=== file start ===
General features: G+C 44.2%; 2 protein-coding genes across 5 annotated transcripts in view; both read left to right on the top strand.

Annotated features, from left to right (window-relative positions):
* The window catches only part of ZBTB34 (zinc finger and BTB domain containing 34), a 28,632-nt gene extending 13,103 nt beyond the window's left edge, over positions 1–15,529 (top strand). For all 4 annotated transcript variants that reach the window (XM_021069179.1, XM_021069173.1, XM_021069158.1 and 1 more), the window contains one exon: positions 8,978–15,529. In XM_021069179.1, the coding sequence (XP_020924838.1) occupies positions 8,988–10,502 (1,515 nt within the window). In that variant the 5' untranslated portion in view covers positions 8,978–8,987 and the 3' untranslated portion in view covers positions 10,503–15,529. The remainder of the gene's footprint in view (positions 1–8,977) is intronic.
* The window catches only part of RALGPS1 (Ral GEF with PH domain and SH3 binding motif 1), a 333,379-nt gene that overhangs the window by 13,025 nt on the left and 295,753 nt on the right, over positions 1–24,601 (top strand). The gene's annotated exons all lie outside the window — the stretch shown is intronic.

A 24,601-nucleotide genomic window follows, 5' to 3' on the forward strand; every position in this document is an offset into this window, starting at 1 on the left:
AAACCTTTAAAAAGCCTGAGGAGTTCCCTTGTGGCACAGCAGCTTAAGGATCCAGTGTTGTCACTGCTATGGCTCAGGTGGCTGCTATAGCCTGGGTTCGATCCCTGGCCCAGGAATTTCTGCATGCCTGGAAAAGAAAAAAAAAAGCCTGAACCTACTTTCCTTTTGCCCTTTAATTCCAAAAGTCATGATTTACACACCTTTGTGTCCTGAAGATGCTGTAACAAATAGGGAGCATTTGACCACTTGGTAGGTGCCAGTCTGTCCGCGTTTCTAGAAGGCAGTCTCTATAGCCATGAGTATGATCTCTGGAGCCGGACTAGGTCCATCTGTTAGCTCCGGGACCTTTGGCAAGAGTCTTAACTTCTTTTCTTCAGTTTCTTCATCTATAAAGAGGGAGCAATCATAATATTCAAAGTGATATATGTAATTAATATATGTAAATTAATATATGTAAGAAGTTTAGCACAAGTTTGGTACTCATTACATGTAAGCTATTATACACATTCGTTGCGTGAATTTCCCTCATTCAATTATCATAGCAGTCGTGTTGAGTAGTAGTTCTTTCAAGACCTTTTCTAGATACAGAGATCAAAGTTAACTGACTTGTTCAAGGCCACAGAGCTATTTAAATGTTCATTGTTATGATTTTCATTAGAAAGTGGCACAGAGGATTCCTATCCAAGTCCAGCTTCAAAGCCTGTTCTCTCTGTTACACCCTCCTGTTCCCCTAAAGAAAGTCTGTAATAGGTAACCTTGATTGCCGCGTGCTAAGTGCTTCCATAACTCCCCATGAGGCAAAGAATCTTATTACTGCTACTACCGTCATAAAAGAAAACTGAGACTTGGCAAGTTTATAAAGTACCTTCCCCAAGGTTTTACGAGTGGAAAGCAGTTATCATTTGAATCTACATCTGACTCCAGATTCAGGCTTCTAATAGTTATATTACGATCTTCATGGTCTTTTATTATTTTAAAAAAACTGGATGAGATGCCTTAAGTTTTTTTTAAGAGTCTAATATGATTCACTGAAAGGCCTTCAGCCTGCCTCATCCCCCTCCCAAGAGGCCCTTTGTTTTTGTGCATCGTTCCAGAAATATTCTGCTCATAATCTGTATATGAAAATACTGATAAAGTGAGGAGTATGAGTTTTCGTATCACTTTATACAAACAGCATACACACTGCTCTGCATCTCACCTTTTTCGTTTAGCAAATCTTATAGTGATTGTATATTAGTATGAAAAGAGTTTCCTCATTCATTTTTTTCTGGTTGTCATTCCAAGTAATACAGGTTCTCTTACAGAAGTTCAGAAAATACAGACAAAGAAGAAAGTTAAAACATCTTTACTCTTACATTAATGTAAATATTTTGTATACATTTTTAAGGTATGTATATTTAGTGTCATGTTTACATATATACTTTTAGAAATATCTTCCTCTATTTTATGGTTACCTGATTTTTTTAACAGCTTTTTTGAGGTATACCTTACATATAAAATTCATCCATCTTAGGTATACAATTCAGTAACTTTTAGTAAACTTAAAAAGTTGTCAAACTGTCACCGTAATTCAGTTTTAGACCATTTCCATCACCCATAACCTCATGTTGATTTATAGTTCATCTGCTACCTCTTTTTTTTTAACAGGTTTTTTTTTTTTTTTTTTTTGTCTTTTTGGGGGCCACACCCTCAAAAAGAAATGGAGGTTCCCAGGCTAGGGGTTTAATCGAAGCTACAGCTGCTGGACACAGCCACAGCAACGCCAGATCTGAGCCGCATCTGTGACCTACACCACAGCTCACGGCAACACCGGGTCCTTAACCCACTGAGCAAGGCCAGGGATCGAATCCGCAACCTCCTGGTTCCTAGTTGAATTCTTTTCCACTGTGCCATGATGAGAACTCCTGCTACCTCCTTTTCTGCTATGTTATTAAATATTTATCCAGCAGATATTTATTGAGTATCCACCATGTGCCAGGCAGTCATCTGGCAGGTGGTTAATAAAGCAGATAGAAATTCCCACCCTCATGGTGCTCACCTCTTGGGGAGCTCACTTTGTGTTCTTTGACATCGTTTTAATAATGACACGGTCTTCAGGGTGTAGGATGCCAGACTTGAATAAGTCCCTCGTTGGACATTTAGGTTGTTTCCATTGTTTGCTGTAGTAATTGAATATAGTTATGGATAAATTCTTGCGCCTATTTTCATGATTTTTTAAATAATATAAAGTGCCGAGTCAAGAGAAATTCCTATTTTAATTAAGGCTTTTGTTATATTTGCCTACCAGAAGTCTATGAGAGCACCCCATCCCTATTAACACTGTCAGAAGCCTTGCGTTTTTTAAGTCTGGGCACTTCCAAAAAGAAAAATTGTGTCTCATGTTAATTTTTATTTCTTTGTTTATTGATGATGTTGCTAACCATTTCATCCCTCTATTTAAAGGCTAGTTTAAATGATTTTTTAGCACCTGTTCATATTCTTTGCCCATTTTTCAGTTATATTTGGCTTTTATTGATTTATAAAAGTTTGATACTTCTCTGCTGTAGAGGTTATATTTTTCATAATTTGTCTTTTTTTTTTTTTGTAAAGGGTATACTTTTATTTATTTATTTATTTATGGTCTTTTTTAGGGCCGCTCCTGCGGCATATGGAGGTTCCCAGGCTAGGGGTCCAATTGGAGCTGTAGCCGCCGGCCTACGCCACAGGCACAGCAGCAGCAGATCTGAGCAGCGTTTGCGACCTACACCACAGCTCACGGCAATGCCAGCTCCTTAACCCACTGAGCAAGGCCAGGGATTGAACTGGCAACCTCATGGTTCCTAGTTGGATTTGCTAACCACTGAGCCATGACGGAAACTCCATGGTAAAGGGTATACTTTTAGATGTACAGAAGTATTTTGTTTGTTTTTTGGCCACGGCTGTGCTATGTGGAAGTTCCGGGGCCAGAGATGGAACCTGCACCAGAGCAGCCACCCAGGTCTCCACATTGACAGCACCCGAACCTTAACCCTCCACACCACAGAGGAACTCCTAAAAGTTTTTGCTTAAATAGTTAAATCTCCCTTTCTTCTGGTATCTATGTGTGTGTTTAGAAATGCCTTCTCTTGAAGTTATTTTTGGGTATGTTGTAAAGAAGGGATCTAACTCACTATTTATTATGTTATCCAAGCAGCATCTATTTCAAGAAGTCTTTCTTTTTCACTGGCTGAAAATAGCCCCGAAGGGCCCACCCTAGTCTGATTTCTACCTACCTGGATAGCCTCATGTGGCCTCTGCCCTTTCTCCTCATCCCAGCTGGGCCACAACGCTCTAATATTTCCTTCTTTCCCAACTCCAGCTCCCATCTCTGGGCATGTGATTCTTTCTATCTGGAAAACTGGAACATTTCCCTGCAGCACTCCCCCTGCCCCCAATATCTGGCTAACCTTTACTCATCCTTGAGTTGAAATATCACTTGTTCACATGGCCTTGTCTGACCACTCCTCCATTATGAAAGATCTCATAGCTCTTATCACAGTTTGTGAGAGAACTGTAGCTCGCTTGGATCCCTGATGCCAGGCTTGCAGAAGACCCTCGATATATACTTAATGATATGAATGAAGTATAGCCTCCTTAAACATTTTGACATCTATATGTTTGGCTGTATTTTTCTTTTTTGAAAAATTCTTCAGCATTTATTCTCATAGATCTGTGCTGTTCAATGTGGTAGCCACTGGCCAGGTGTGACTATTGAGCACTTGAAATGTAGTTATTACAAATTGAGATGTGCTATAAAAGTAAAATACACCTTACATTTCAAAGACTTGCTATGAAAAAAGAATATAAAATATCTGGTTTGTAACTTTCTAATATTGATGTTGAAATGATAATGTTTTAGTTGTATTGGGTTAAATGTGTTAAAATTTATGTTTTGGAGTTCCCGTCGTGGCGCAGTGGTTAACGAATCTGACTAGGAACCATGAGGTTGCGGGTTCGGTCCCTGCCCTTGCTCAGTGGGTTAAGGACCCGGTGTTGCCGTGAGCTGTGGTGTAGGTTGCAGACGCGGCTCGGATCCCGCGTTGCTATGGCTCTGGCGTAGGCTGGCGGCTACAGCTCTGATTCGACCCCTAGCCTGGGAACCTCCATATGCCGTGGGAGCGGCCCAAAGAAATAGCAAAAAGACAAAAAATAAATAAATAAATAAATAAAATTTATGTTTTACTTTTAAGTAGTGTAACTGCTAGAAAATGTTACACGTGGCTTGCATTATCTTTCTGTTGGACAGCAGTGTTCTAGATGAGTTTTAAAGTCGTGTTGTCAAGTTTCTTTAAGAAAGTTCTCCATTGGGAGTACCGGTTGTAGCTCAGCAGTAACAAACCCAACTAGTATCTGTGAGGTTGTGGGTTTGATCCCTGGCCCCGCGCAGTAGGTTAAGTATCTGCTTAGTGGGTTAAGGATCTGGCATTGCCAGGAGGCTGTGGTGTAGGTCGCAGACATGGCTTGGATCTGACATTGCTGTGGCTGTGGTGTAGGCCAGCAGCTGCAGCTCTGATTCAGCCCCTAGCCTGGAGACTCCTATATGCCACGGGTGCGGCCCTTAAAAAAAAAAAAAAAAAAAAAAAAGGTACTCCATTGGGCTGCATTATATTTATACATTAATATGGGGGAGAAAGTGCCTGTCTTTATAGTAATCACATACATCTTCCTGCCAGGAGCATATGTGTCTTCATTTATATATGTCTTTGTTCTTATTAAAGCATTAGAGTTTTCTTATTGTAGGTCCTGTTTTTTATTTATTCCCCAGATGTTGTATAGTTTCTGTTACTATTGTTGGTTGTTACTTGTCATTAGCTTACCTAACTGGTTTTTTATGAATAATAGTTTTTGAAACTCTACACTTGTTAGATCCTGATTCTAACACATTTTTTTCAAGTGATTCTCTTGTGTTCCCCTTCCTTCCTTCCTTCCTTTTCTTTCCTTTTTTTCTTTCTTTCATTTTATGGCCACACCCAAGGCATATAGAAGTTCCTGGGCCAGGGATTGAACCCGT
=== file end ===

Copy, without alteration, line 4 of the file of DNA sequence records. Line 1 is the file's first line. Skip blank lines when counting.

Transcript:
* The window catches only part of RALGPS1 (Ral GEF with PH domain and SH3 binding motif 1), a 333,379-nt gene that overhangs the window by 13,025 nt on the left and 295,753 nt on the right, over positions 1–24,601 (top strand). The gene's annotated exons all lie outside the window — the stretch shown is intronic.